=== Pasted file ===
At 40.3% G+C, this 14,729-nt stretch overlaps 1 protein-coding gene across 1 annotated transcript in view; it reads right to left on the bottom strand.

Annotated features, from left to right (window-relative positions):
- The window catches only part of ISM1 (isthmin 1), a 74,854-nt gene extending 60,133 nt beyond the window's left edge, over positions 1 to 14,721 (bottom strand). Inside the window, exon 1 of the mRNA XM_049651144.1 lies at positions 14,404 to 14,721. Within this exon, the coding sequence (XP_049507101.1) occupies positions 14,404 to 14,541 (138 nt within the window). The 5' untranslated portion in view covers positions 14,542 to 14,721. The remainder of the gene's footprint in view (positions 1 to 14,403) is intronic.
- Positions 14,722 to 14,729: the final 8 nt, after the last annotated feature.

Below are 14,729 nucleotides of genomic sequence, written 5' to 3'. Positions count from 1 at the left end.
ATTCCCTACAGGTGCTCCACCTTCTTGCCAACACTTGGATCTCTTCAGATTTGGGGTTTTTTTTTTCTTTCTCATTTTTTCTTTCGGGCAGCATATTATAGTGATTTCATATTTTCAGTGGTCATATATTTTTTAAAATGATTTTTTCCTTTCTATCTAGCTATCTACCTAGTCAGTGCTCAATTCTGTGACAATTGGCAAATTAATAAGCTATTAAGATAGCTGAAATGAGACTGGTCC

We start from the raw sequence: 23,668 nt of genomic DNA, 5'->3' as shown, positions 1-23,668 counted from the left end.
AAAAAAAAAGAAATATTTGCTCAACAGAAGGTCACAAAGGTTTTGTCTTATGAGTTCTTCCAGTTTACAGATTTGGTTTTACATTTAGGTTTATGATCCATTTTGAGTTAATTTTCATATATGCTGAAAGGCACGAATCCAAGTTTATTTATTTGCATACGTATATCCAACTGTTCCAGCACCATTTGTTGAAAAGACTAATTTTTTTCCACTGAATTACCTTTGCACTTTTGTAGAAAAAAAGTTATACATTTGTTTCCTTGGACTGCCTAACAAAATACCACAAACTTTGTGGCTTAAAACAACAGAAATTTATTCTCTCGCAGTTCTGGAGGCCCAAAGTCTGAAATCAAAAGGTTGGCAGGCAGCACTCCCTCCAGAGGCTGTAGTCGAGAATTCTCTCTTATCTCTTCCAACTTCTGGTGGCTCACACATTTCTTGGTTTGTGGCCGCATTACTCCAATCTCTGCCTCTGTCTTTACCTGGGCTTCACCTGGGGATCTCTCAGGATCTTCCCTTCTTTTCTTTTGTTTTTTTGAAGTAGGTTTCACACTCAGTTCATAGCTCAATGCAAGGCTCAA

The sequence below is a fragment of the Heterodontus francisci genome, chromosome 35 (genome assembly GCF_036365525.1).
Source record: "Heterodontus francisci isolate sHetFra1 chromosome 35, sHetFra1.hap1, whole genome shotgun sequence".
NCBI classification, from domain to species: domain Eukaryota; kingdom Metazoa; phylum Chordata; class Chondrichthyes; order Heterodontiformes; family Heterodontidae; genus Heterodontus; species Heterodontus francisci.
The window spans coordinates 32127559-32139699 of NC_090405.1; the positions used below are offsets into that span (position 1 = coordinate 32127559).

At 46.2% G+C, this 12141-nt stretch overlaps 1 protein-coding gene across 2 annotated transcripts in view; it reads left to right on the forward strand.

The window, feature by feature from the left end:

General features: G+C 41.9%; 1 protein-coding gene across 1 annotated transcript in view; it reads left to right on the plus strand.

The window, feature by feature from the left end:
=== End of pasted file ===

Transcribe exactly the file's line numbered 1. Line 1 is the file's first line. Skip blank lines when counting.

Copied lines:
At 40.3% G+C, this 14,729-nt stretch overlaps 1 protein-coding gene across 1 annotated transcript in view; it reads right to left on the bottom strand.